A blossoming passion for opera, new music, and a diverse roster of composers: these have marked clarinetist Emily Hancock’s musical growth at Oberlin, and in turn have informed her final concert at the conservatory. On Saturday April 24 at 4:30pm, Hancock will perform her senior recital in which each of five pieces captures a different kernel of her vibrant personality — on and off stage.
Four of the works are by female composers, a natural byproduct of her co-founding Oberlin’s Students for Gender Inclusivity in Music (OSGIM), an organization that celebrates classical musicians and composers of traditionally underrepresented gender identities. “I never thought that I would do anything like what I do in OSGIM,” she noted, “but it’s become a big part of my time at Oberlin and so it’s fitting to make it a big part of my recital.” Instead of simply presenting a specific subset of composers, Hancock has programmed her concert instinctively. She hopes that programs like hers will become the norm, rather than the exception.
Her interest in living composers, and contemporary works like Kaija Saariaho’s Duft (Scent), has also surprised Hancock. “I never expected to want to play a piece with extended techniques!” she said with a laugh, “and now I’m clearly embracing new music so much.”
Hancock also discussed the challenges she came across while choosing recital repertoire. “Without a good recording available, many potential performers can be discouraged from playing a piece” she said. For example, there are few recordings available of Valerie Coleman’s Sonatine, which Hancock first heard performed by a friend. By choosing to program this work, the clarinetist hopes to disseminate the piece further. Perhaps by posting her own recording online, other performers will be able to access the piece more easily.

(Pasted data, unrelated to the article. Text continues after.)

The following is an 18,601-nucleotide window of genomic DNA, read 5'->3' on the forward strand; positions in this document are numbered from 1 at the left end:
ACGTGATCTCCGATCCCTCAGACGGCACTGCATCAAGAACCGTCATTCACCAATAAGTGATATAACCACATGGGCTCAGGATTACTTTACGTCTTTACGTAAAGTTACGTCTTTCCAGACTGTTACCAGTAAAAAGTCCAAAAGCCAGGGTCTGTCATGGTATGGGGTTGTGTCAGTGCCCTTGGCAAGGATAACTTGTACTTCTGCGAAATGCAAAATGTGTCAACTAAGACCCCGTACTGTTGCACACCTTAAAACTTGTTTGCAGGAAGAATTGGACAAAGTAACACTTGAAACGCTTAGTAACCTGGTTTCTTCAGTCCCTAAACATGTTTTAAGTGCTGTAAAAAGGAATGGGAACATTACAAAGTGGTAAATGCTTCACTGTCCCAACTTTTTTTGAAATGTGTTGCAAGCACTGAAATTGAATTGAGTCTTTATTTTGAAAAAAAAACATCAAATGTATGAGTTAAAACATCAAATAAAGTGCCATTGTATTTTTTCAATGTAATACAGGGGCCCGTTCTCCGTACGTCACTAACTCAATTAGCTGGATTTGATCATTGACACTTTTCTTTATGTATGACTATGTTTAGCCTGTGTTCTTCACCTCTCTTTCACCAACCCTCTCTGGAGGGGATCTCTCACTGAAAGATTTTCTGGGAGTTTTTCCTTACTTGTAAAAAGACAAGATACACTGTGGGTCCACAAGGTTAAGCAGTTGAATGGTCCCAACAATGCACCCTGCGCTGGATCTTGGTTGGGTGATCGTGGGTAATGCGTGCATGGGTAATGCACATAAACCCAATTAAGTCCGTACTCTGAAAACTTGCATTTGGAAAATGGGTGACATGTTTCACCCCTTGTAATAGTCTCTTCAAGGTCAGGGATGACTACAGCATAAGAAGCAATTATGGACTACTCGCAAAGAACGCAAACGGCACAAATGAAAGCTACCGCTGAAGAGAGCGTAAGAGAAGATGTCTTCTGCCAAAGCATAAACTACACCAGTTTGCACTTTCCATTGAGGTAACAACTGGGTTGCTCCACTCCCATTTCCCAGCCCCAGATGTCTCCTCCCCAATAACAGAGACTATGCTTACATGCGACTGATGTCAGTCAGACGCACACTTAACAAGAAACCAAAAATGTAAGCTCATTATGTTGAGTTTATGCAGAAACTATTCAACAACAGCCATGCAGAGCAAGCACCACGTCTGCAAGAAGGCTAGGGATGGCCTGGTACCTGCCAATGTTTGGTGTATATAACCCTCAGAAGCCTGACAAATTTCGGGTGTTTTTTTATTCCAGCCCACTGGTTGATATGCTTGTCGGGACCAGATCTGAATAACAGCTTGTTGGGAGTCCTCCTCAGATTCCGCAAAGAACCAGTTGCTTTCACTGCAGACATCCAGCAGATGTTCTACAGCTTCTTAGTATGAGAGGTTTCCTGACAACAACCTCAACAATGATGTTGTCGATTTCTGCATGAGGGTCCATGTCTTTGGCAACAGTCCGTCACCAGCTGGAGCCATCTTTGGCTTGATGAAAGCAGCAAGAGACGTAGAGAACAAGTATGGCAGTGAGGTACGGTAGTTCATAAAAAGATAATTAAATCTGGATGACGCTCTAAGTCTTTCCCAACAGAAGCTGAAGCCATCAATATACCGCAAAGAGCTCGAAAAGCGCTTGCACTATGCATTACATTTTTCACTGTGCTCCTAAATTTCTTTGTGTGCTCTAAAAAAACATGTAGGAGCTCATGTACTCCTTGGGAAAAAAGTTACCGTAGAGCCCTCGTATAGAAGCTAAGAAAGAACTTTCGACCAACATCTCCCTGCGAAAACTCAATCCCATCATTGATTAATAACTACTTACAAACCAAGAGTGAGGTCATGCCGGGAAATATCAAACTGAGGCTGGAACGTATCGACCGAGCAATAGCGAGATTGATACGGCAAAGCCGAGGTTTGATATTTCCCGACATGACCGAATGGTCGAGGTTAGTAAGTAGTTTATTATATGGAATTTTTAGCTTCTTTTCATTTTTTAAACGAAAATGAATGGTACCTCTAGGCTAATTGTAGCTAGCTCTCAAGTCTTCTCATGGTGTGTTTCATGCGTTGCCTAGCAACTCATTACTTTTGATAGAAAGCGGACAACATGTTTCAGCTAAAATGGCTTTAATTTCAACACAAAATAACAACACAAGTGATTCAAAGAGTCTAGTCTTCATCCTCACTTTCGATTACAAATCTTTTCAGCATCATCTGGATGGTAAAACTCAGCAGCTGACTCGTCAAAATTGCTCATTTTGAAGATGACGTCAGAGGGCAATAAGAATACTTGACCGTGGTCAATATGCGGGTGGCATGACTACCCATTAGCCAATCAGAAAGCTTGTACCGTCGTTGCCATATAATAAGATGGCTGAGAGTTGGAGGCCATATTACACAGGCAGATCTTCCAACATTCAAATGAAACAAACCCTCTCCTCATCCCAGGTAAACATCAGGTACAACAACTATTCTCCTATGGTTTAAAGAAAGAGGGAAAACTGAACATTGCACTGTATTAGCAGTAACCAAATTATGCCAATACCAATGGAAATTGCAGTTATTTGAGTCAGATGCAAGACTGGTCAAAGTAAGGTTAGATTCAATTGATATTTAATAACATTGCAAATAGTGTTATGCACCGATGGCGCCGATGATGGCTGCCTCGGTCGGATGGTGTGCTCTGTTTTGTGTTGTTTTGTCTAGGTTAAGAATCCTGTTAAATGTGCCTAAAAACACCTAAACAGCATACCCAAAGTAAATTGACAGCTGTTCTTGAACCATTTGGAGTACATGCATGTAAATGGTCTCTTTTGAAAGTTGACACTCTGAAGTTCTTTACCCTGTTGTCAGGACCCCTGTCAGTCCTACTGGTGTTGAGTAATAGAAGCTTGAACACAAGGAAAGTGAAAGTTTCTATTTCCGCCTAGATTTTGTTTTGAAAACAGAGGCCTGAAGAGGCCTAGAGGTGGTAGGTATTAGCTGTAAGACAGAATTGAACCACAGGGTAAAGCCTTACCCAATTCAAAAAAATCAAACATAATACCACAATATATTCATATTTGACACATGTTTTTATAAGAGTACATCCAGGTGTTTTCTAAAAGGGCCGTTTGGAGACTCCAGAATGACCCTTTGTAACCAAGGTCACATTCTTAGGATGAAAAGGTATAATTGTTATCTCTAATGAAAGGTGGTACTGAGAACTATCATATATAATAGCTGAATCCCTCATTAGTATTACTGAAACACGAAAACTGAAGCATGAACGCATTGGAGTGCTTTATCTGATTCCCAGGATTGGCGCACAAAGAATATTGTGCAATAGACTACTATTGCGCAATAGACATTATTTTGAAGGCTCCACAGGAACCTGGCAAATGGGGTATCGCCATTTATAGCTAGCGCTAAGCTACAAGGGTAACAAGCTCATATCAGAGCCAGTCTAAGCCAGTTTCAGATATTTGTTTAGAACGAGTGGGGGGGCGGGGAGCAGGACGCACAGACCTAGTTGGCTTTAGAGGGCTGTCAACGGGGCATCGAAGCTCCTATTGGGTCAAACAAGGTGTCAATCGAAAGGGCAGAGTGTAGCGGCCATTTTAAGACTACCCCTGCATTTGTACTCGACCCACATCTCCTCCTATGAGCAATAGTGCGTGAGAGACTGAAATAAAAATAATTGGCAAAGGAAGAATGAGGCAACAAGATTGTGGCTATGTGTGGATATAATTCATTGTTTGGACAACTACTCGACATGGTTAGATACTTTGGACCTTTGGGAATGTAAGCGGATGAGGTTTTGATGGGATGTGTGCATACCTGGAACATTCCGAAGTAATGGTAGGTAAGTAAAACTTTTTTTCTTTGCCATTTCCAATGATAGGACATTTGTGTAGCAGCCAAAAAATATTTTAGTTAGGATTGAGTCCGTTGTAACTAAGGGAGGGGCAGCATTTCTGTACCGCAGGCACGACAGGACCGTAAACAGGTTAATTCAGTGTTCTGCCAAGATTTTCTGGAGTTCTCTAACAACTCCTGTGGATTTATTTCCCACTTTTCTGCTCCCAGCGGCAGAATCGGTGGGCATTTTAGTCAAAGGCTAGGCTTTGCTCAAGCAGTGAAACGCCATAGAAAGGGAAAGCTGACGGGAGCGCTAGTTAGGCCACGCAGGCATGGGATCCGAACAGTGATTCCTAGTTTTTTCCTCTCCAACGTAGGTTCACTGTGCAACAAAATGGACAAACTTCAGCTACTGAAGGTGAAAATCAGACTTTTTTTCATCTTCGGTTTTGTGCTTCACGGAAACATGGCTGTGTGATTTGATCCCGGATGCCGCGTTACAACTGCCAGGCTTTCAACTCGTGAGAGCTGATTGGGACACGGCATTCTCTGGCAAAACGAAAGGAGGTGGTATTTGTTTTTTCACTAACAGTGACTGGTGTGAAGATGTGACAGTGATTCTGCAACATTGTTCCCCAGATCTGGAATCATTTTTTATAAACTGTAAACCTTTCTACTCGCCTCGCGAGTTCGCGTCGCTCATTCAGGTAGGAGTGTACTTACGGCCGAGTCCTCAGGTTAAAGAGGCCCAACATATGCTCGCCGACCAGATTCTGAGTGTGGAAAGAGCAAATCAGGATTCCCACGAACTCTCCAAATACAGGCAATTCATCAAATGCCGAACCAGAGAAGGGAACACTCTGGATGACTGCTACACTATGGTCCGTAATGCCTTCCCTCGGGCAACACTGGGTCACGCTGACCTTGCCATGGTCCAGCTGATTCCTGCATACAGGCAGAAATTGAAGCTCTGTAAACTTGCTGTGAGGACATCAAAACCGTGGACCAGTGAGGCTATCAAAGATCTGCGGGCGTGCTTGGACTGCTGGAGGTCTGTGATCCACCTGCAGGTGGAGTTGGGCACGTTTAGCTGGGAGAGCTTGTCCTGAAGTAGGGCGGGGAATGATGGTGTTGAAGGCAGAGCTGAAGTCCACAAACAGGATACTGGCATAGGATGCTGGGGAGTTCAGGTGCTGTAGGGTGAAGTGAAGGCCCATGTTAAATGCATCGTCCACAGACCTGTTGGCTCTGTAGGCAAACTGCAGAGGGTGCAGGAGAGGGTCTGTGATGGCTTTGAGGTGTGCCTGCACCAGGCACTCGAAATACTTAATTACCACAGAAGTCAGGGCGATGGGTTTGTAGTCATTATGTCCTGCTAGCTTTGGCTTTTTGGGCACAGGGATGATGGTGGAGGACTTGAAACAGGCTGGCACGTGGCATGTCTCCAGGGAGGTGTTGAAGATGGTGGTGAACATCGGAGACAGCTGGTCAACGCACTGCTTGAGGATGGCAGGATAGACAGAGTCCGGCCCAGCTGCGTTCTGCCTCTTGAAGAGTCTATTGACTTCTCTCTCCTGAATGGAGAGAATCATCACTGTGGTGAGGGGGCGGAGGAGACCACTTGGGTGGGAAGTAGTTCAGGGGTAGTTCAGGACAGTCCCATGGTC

Hancock’s newly discovered love for opera rings through the program finale. “I had never listened to opera before, but my friends Julia Klein and Katia Waxman started playing their favorite arias sophomore year, and then everything changed!” It’s fitting that the last piece on her recital, Donata Lovreglio’s Fantasy on Themes from Verdi’s “La Traviata,” uses tunes from one of her favorite operas. (She specifically loves the recording by Lisette Oropesa, Hancock’s favorite soprano.)
Clarinetists Klein and Waxman not only led Hancock to her newfound passion for opera, but are featured on her recital as well. No explanation could do justice to how significant Hancock’s friendships have been during her college years. The three clarinetists and best friends have founded OSGIM together, collaborated together, lived together, and during Hancock’s recital, will perform together. Rika Ishige’s Ventus, for the rare combination of three clarinets, might be familiar to fellow Oberlin students who may have seen Hancock single-handedly perform all three parts in an entertaining video posted on the conservatory’s Facebook page in spring 2020.
The pandemic has made it challenging for students to find closure to their college experiences, particularly as performances remain virtual. However, Hancock proves that one’s senior recital can still be fulfilling and meaningful despite the circumstances. Every piece on the program is not only marvelous music, but offers a small window through which listeners can discover Emily Hancock: clarinetist, collaborator, advocate, and friend.